Canton Repository

July 24, 2006

Timken gets back to roots

By Paul M. Krawzak
Copley News Service

BERLIN - William R. “Tim” Timken Jr. had to become ambassador to find his long-lost German relatives.

Timken’s great-grandfather was an immigrant from Tarmstedt, a village near Bremen in northern Germany. But past efforts by the Timken family in America never succeeded in finding any relatives in the old country.

Earlier this year, as Timken prepared for an official, first-time visit to his great-grandfather’s hometown, the embassy turned up two descendants of Timken’s great-great aunt and uncle, he said.

“They don’t have the name Timken, but they’re clearly my relatives back to 1780,” he said.

Timken and his wife, Sue, visited the relatives during the trip to the Bremen area in early July.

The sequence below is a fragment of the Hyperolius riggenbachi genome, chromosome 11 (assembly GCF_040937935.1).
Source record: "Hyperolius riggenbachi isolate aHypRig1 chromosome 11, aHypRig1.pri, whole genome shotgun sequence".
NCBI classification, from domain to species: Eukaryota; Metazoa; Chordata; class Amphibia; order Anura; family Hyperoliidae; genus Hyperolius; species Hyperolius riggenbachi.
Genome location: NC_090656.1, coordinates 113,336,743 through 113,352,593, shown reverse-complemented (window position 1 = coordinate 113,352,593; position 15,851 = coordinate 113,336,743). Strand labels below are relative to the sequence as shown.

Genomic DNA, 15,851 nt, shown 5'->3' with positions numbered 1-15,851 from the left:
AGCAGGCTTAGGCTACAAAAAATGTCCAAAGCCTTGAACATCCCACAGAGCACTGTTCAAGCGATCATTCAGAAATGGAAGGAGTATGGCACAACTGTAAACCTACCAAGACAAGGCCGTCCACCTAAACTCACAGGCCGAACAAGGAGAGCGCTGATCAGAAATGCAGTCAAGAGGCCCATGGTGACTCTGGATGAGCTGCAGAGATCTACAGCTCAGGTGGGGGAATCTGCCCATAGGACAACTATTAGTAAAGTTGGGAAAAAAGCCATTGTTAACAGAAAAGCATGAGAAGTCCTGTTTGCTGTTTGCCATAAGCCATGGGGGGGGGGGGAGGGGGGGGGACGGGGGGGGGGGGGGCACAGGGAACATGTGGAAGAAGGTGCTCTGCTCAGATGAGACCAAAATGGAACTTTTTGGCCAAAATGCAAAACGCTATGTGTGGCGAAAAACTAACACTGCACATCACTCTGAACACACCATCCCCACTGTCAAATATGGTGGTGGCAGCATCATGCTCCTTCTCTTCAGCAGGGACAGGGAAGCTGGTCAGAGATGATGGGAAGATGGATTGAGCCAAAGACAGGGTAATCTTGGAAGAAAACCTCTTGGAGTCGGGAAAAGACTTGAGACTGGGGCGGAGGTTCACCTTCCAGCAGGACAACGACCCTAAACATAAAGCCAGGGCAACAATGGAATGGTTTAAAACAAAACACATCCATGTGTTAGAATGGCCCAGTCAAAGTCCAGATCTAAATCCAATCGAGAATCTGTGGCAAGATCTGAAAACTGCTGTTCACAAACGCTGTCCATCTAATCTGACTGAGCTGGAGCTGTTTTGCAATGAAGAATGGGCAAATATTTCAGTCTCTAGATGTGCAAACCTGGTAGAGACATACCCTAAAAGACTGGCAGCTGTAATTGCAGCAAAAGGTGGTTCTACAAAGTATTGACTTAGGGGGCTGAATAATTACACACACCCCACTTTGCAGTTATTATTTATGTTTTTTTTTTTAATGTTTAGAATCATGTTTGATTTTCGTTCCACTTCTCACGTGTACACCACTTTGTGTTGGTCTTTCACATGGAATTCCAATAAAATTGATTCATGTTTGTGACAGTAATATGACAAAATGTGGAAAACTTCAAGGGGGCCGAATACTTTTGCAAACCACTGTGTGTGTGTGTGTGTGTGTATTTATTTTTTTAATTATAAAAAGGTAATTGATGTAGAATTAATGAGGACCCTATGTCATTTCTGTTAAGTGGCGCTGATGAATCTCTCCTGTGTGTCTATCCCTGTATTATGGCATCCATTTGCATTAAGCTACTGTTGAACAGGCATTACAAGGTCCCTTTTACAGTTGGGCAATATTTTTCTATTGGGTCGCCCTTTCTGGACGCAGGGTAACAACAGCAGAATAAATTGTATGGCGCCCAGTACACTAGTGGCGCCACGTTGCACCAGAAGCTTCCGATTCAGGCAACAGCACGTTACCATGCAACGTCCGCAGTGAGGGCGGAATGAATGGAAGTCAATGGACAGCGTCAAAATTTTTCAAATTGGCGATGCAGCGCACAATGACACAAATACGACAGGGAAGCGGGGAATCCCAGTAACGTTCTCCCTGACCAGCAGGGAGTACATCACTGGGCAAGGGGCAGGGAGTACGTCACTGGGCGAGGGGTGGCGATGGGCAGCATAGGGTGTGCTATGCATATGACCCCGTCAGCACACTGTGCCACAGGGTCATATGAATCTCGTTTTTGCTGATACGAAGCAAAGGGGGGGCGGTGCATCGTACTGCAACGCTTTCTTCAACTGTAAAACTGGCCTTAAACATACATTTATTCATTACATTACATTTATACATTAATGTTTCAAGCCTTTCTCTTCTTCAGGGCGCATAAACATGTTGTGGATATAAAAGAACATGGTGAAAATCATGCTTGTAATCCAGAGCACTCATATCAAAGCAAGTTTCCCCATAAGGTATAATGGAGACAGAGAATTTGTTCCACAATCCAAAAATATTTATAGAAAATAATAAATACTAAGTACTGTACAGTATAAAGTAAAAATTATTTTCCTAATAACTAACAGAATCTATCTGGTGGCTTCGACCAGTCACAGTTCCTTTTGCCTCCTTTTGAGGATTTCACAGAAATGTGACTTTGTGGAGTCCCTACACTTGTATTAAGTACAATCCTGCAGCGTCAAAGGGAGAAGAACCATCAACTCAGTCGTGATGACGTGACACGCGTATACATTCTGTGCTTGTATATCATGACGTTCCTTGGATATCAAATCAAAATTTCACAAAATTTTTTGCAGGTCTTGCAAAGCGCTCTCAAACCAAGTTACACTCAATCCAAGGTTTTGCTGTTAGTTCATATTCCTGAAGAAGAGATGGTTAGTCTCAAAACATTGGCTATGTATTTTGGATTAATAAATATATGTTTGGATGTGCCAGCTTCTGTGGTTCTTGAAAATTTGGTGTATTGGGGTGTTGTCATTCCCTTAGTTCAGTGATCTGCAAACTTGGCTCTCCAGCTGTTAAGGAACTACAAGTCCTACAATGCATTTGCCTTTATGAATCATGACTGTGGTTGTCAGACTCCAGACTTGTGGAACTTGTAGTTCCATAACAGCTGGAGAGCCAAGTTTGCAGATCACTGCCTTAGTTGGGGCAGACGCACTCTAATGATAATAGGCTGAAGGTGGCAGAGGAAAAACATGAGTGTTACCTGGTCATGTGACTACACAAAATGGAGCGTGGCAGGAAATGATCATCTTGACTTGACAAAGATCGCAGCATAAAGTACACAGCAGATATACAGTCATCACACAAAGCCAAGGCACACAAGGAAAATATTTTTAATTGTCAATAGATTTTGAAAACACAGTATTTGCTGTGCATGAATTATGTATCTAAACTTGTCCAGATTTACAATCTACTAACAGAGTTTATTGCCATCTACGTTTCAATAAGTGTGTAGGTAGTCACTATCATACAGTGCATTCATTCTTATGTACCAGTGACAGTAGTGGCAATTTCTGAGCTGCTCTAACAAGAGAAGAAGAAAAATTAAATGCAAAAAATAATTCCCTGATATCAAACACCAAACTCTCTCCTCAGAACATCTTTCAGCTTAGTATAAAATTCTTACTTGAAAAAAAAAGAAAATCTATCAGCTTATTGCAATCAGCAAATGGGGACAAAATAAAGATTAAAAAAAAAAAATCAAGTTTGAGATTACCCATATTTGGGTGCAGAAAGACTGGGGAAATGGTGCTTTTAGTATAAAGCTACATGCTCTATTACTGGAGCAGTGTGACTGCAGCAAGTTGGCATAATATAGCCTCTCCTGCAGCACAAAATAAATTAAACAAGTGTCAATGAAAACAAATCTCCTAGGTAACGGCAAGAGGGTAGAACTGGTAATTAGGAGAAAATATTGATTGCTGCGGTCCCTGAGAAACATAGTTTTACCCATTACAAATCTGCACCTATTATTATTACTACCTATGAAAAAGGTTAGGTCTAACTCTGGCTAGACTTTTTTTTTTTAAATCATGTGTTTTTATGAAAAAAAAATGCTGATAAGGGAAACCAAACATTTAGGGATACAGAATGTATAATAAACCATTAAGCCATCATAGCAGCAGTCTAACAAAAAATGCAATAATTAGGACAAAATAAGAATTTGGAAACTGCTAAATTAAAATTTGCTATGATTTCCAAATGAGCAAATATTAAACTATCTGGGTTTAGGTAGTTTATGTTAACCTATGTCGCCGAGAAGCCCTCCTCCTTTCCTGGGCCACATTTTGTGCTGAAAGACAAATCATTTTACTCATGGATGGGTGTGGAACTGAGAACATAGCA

They were “very nice people and we presume that maybe there were more,” he said. “But it wasn’t a terribly prolific family, particularly on the male side.”

Timken frequently tells German audiences about his great-grandfather, Henry Timken, a German immigrant who came to the United States at age 8 with his farmer father and brothers. He made a fortune after inventing a buggy spring that could handle the rugged roads of the West before he came up with the tapered roller bearing that launched the Timken Co.

But Timken said he never appreciated the courage it took to make a journey to the New World in the early 19th century until he toured a new German Emigration Center museum in nearby Bremerhaven.

“I saw the absolute — how to describe it — unbelievable conditions that they endured in crossing the ocean and the deaths,” he said. “And I also went to the church where they probably went for the last time.”

Visiting the former family plot, Timken said he wondered why anyone would leave it for the uncertainties of a new land. “Those people must have been absolutely courageous because they didn’t know what was going to happen,” he said. “For them, it was like a leap into the unknown.”

He said it was rewarding for him to “better understand the people that laid the foundations for me.”